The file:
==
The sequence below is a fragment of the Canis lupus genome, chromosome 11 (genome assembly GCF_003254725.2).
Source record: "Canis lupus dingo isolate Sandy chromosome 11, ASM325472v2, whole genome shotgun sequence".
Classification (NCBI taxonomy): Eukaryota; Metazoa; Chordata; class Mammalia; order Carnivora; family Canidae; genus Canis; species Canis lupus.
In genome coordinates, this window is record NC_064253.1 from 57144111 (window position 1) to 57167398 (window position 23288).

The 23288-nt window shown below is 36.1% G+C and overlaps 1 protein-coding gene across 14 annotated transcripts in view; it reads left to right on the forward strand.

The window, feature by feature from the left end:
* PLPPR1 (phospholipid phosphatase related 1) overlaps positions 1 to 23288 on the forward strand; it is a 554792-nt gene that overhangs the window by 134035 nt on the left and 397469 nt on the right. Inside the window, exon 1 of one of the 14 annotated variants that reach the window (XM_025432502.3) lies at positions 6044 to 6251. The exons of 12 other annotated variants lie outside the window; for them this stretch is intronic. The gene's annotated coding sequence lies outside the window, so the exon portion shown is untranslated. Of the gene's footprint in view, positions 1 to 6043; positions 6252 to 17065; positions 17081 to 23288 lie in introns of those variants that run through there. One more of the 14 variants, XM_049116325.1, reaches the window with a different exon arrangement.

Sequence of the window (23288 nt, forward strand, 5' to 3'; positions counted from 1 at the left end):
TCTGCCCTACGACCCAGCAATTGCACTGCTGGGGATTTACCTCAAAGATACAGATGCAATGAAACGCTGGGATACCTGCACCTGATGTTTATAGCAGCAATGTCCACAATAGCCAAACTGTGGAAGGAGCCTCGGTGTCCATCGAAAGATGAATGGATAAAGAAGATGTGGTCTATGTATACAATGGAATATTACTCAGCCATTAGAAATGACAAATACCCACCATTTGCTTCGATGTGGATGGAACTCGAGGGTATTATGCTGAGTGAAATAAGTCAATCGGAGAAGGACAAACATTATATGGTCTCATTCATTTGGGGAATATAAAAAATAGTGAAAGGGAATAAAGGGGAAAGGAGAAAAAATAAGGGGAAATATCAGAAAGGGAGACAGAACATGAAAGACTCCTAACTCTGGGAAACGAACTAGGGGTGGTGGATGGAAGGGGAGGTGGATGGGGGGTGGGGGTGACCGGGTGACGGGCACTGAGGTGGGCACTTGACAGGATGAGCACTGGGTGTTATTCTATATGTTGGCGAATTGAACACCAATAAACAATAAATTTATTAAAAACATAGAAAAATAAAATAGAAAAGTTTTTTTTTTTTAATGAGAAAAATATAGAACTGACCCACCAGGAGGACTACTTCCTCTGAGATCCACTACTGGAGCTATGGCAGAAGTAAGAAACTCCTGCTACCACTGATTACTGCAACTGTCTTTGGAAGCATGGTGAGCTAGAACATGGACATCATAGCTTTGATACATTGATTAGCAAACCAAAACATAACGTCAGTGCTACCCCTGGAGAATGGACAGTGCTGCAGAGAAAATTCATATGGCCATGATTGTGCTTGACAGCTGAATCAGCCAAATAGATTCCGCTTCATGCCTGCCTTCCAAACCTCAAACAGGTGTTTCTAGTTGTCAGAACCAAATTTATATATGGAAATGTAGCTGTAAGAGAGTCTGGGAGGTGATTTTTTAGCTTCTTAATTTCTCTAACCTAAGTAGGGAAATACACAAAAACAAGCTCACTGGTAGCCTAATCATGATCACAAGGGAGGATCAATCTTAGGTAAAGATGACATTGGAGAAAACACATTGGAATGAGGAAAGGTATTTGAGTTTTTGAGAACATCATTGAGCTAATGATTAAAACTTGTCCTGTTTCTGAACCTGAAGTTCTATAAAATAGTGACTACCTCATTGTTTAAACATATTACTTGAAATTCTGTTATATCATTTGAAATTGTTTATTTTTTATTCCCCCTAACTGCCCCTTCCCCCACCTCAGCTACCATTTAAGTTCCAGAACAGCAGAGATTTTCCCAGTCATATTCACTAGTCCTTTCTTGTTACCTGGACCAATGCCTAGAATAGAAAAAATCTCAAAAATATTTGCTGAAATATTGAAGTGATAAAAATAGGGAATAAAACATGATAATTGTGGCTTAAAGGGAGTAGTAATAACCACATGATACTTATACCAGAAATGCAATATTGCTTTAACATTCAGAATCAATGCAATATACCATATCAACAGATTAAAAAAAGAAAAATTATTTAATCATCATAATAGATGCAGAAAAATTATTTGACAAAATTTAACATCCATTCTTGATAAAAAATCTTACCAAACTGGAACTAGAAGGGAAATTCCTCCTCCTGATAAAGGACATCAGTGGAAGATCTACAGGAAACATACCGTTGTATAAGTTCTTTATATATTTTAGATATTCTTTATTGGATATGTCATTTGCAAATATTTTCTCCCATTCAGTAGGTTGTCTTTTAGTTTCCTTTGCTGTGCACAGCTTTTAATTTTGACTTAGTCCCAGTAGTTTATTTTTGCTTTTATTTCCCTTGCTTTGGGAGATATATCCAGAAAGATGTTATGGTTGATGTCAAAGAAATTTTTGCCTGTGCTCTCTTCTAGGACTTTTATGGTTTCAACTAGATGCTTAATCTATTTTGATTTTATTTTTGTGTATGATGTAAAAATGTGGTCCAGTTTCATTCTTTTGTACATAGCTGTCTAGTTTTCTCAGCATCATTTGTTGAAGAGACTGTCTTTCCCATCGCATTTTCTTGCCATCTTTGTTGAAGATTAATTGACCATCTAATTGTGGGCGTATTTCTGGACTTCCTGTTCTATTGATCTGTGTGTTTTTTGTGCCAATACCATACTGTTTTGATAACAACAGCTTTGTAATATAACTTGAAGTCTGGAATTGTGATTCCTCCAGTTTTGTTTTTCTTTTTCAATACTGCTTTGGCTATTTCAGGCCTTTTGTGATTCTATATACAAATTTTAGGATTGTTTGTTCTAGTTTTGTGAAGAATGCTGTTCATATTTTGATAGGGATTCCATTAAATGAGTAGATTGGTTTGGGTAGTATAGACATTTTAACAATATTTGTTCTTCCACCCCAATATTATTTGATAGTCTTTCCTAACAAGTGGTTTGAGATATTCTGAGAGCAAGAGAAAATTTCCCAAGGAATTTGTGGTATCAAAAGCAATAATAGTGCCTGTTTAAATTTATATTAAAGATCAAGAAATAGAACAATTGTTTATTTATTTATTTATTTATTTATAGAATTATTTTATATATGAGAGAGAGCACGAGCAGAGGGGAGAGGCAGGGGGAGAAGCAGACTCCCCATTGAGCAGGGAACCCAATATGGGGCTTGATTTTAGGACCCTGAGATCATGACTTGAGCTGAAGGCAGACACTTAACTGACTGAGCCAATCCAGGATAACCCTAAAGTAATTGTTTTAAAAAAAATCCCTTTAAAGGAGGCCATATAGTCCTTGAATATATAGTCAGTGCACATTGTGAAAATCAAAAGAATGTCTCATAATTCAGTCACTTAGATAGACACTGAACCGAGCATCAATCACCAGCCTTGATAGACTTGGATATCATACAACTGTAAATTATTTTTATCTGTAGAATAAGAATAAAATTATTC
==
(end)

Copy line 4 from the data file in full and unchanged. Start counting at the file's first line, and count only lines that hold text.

In genome coordinates, this window is record NC_064253.1 from 57144111 (window position 1) to 57167398 (window position 23288).